It’s a really elegant design. It prevents a lot of accidents when people trip over cables.

‘I don’t find I need much more and I get up a lot in the night. I eat tons of veg in the evening so I always want a wee.’

She nodded, typing.

‘Do you eat breakfast?’ She asked from behind the glowing Apple logo.

‘Not really’ I replied. ‘Rarely.’

She carried on typing on the subtly backlit keyboard. The Macbook had a slot loading DVD drive.

Sigh. Those were the days. DVD drives…

‘I do eat breakfast when I stay at hotels – but otherwise I’m never normally hungry till later in the day.’ I said.

‘Ok – getting more sleep and eating breakfast will make you live longer.’ She said matter of factly and started printing off my results. ‘However your health age is already younger than your actual age.’

She handed me the paper and I scanned the results.

The crosses weren’t quite in their boxes.

I could fix that – but I decided not to go into detail.

I was more concerned that the promised additional 30 years of health at the top of the printout was decided upon in 1972 when people ate lard whilst smoking pipes in flammable shirts and driving cars without seatbelts.

‘You’re 43.2‘ and you already have an extra three years on your life span’ she said. ‘Get more sleep and you could have even more!’

I thanked the lady, shook her outstretched hand and moved to the last table – which was full of pulses and healthy grains in little labelled polythene bags.

I sat down in front of brown rice and noticed quinoa to my left and edamame beans in the middle of the table.

The man behind the desk stared at my results.

He was sitting in front of lentils.

‘Do you exercise?’ He asked.

‘I walk a lot.’ I replied. ‘Back and forth to work.’

I paused for a moment, focusing on oats.

‘Well – I walk a LOT actually.’ I said. ‘I actually walk around 3600 miles a year – and about ten miles a day on average. I’ve also lost 20 stone and pushed type two diabetes into remission as well as my previously high cholesterol levels and high blood pressure.’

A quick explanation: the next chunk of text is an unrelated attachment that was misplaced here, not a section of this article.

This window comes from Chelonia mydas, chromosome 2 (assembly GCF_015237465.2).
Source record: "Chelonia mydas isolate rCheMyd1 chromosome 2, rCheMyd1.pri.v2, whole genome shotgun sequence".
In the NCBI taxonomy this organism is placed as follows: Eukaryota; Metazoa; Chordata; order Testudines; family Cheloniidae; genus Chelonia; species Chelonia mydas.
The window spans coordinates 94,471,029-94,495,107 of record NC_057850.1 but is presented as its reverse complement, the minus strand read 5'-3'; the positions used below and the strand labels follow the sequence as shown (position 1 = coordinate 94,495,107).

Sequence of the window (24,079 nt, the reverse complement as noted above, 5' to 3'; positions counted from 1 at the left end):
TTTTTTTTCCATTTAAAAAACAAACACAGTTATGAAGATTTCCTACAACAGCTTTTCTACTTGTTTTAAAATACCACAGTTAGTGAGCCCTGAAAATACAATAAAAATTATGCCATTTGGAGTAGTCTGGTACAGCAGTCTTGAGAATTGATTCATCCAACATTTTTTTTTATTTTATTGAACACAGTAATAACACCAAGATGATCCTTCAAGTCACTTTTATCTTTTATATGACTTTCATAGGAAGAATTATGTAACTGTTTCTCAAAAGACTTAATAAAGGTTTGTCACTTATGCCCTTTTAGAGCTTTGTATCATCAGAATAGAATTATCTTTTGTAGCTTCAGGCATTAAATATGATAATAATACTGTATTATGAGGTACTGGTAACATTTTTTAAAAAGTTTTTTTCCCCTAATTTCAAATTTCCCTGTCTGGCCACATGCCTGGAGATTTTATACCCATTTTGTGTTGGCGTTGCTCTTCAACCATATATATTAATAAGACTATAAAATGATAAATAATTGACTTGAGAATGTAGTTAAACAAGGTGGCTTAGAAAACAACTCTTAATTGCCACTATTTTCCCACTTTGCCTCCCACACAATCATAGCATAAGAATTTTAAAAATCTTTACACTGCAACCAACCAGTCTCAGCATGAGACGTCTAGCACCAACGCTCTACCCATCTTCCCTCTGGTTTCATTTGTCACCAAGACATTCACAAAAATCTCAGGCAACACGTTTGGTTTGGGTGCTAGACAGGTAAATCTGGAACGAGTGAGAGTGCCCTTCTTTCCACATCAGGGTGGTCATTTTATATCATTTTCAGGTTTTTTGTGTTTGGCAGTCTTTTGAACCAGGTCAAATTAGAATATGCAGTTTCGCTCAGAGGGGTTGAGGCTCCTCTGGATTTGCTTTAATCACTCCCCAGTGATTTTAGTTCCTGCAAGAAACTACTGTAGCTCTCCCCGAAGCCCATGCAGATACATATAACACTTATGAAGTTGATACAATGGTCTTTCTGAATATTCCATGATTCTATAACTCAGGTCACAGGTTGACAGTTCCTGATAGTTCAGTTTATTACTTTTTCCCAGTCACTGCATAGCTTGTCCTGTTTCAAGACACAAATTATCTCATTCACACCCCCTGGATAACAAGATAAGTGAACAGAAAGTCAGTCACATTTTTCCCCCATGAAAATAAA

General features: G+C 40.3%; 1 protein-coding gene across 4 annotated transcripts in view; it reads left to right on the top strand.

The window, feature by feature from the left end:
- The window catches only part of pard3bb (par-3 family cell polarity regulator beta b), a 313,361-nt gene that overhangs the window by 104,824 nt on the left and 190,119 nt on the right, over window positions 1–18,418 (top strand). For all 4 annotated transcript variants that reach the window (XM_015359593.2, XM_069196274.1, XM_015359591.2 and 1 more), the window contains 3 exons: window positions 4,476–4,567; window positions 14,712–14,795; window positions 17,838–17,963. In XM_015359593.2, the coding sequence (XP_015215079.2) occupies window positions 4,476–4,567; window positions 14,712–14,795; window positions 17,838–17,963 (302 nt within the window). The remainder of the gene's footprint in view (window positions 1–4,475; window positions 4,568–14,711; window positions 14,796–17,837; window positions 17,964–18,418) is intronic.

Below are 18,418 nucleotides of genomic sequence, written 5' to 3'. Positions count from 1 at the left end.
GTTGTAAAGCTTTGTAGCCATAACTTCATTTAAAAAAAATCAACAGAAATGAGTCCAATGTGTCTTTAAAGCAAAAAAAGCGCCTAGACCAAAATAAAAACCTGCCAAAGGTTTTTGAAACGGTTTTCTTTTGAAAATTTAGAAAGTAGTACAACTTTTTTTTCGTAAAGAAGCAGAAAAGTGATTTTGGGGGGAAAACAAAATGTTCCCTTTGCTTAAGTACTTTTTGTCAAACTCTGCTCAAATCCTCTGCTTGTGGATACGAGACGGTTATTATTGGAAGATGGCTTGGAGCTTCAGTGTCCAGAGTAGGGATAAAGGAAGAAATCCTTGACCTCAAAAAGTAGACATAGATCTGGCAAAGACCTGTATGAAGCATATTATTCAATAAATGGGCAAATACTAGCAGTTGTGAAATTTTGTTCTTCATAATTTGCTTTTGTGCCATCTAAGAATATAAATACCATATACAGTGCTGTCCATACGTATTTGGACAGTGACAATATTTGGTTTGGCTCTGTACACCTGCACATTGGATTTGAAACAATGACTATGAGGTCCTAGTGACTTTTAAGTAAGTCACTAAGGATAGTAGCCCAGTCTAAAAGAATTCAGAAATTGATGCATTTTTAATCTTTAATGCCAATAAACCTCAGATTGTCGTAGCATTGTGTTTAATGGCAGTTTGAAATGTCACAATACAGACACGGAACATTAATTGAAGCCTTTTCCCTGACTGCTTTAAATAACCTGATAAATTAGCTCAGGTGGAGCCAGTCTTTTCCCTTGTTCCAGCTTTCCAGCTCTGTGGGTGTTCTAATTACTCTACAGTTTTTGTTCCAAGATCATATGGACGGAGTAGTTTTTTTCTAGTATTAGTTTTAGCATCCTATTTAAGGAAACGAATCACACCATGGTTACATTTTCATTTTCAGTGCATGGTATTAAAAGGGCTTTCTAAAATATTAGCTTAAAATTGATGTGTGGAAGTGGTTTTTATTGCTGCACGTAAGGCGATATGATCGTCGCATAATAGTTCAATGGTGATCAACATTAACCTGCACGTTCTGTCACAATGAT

He fell silent.

I noticed that his hand was resting by dried chick peas.

‘Do you want to see a picture?’ I asked.

‘Yes!’ He said enthusiastically.

I showed him my favourite, placing my phone on the table in front of him by kidney beans.

‘I’m pretty darned proud of that picture.’ I said. ‘It represents a lot of hard work.’

‘It really does!’ He replied. ‘Well done you!

‘It’s always nice to have a check up and make sure everything is ok though.’ I continued. ‘It keeps me on track. I like to see continued evidence because it keeps me focused.’

He nodded.

For the next few minutes we chatted as if we’d known each other for a long time – and we shared thoughts about diabetes and how much of a change people can make with even just a little effort.

He was frustrated (like I was) that the national health service didn’t tell people what we both knew was possible – that it could all be fixed or immeasurably improved with continued effort and a healthy lifestyle.

I liked him. He seemed very well meaning and he genuinely wanted to help other people live better lives.

He also thought the same way I did.

You can’t tell people how to live their lives if they don’t want to listen. It’s far more powerful to demonstrate the capacity that we all have for profound change and let them draw their own conclusions.

I left (after warmly shaking his hand) feeling that the world needs more people like the ones in that tent – who freely gave up their spare time to make a difference.

It needs armies of them in fact – all ready to show anyone that will listen the evidence that is hiding in their own bodies.

Hypochondriac lady had by this time walked off. She had told me she didn’t want to receive a print out or a conclusion.

I wondered if she preferred to silently worry instead of listen. Hopefully not.

Maybe she’d left the tent with a renewed need to stand on her step in front of Love Island. Maybe she would harness her obvious dissatisfaction with my stats and combine it with her dislike of amorous youngsters in swimwear.

Maybe it would fuel her exercise for longer periods.

Maybe it was a turning point…

The thing is – you never know when such a thing is going to arrive. You just have to be in the right place at the right time – and possibly that was the push she needed to get fitter.

I hope so internet – because it would be great to think that if in a few months time she looked down at another piece of paper like this one that she’d smile like I had.


Lord only knows where the back massage disappeared to though. I really fancied one of those…



  1. I love how you left it to the end to tell them how long you actually walked every day ‘to work and back’, and how come you have such a magnificent set of healthy numbers!

    Liked by 2 people

  2. “soaking up the scent of vegan street food mixed with incense”

    When did vegans start putting incense in their food? I’ll be sure to steer clear of that! At least it wasn’t myrrh (whatever that is) 😉